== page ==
Parents Reminded That Child Custody Is What's Best for the Child

It is a belief held by many that the custody arrangement for any children in a marriage is the most important decision to reach in a divorce proceeding. Parents can often times forget that the ultimate consideration is what is best for the child. They treat custody like a battle with the other parent and use their children as pawns in the process. Child custody determinations should be made with the child in mind, not the parents.

Divorce is an emotional and stressful process for all involved. This includes not only parents, but children as well. A recent article provided helpful advice for parents to keep in mind during this process. The most pertinent, as it concerns their children and divorce, are to not blame the other parent and to understand that the custody of the children is not a battle about winning. This helps to prevent alienating the child's feelings toward the other parent, as well as confusing the child. Additionally, it is important to remember that a custody arrangement is meant to be what is best for the child, not necessarily for the parents.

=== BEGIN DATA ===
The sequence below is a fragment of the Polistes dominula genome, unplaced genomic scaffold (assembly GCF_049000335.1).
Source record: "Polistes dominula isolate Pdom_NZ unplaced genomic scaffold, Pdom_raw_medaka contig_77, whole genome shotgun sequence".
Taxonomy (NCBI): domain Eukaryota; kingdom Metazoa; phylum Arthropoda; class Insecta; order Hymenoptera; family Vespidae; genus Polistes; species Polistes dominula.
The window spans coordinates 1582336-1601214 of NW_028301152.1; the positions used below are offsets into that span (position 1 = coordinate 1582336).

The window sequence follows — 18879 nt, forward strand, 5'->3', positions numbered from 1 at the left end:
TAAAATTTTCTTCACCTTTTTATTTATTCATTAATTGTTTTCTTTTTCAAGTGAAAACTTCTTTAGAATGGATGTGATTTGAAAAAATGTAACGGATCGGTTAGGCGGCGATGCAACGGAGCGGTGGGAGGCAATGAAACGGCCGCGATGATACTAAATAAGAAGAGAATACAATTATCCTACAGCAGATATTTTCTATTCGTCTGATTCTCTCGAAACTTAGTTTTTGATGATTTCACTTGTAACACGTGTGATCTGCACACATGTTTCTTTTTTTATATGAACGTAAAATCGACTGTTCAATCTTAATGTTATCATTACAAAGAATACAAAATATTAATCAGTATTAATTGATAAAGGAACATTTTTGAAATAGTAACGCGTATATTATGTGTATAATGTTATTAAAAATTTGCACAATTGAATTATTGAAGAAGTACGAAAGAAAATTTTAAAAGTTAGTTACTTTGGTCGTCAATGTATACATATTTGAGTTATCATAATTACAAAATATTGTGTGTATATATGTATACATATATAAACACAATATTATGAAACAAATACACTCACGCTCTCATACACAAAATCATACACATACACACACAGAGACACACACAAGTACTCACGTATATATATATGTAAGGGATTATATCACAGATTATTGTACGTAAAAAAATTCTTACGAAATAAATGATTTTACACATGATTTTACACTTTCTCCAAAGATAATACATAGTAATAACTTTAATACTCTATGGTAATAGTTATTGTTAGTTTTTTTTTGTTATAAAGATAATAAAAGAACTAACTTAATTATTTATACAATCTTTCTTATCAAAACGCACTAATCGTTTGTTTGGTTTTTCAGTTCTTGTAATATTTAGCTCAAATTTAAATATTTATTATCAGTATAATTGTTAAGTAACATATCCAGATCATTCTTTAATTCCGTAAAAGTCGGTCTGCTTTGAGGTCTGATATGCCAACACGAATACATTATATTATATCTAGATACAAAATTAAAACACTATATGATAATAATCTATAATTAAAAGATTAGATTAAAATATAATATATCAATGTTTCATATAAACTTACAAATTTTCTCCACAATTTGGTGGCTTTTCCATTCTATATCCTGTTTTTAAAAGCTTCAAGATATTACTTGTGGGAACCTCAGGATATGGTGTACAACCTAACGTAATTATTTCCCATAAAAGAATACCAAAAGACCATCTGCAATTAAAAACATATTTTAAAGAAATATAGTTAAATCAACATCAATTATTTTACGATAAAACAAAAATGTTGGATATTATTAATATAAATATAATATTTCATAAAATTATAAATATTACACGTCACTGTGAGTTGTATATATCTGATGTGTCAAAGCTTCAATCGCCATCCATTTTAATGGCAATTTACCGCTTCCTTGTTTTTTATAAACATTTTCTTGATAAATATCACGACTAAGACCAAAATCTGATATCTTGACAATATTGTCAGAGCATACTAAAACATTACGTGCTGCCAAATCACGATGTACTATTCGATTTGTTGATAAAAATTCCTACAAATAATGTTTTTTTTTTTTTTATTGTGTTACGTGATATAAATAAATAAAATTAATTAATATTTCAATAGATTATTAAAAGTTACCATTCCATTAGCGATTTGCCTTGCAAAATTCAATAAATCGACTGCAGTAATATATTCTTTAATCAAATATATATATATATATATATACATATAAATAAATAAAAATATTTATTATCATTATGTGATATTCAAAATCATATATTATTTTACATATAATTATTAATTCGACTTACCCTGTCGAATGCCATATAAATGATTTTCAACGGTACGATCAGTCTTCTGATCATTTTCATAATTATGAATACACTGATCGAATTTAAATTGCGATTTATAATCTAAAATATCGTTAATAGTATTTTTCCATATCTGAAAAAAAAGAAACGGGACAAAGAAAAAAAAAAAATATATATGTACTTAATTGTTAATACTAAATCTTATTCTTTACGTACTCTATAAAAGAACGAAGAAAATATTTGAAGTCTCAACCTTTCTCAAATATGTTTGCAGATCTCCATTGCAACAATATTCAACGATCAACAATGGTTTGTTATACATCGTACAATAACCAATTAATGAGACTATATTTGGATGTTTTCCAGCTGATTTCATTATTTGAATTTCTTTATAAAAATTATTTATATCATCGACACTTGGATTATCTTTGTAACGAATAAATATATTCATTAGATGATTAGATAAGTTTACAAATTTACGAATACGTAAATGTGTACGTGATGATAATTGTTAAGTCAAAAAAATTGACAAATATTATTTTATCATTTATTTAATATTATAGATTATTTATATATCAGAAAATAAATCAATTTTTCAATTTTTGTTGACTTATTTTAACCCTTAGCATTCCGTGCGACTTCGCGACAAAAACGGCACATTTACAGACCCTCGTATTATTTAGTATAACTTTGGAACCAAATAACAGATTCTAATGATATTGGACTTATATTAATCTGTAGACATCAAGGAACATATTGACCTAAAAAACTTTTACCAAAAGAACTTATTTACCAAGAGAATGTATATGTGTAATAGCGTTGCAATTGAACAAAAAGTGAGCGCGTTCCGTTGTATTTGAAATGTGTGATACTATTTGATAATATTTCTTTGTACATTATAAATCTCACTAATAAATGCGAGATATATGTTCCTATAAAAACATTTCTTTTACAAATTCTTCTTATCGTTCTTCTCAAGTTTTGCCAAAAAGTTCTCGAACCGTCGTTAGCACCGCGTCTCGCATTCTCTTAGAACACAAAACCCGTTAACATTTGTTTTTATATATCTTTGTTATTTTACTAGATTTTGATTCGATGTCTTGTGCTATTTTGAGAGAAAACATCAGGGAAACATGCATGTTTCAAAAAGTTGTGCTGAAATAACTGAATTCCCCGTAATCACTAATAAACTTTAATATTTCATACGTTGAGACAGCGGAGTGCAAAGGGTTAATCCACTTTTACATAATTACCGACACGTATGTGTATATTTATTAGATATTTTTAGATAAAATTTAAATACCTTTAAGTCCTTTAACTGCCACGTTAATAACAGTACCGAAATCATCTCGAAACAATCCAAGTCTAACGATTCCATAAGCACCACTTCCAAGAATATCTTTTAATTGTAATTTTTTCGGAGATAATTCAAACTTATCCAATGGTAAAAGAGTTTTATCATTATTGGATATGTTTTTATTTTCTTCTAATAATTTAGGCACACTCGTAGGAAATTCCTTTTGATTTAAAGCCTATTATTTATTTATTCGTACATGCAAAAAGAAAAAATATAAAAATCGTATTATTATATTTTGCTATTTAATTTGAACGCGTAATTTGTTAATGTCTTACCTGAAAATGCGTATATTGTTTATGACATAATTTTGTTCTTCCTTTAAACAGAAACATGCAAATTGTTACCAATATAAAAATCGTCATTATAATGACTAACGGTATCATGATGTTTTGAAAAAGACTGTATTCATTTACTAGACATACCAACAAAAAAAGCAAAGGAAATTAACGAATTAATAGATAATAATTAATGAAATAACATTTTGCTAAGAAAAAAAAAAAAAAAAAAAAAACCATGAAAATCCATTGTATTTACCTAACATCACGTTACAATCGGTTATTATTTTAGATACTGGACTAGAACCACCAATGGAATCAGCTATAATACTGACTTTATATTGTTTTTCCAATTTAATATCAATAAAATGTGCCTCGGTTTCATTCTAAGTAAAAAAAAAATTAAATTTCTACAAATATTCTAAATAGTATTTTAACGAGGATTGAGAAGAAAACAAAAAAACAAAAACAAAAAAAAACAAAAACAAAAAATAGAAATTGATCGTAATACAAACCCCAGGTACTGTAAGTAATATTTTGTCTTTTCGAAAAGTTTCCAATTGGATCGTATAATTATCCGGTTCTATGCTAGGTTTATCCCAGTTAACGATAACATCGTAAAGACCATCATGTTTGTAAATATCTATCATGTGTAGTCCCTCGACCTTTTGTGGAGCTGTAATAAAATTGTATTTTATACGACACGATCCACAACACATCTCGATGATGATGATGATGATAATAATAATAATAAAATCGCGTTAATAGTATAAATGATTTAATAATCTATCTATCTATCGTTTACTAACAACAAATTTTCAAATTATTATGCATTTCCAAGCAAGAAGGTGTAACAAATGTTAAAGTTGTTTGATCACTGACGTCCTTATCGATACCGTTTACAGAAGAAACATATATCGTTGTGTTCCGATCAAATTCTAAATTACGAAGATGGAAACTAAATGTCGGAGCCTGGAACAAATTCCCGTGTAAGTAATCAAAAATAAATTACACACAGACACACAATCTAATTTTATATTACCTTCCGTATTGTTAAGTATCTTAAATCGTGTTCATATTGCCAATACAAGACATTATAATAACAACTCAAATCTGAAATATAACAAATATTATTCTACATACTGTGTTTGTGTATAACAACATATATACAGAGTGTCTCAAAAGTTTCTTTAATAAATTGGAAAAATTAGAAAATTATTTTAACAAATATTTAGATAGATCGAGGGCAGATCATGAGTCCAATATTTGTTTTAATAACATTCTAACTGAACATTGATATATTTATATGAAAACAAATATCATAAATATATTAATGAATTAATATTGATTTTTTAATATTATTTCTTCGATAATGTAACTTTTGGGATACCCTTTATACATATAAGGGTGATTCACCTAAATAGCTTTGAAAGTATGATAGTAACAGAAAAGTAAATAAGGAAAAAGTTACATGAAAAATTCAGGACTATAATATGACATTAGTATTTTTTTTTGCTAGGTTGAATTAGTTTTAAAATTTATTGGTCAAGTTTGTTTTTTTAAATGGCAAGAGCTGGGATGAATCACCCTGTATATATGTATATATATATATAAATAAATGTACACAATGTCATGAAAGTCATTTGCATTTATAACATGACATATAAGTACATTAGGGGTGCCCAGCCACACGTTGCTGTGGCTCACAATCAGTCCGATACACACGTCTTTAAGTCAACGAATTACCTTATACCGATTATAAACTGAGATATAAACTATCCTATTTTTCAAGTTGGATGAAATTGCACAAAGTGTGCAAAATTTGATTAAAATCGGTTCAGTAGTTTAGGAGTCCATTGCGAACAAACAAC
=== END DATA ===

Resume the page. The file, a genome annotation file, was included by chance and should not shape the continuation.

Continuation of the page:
Determining what is best for the child invokes many factors that must be considered. Although these factors may differ depending on the state you live in, there are some common ones applied in all states. These include the child's preference, health of the parents, religious considerations, a stable home, other people in the home, education and possible abuse by the parents. These criteria aid a court in deciding an arrangement that will be best for the child. It is easy to lose sight of this when parent's are fighting over who should have the children and the proper arrangement that may seem best for them.

It is important for parents going through a divorce to know their rights and responsibilities as it concerns the custody of their children. Although they may have their own feelings and interests in such proceedings, they should keep in mind that such arrangements are for the benefit of their children, not themselves.

Source: FOX News, "4 tips for parents going through divorce," Tina Paone and Thomas Petrelli, Apr. 21, 2013

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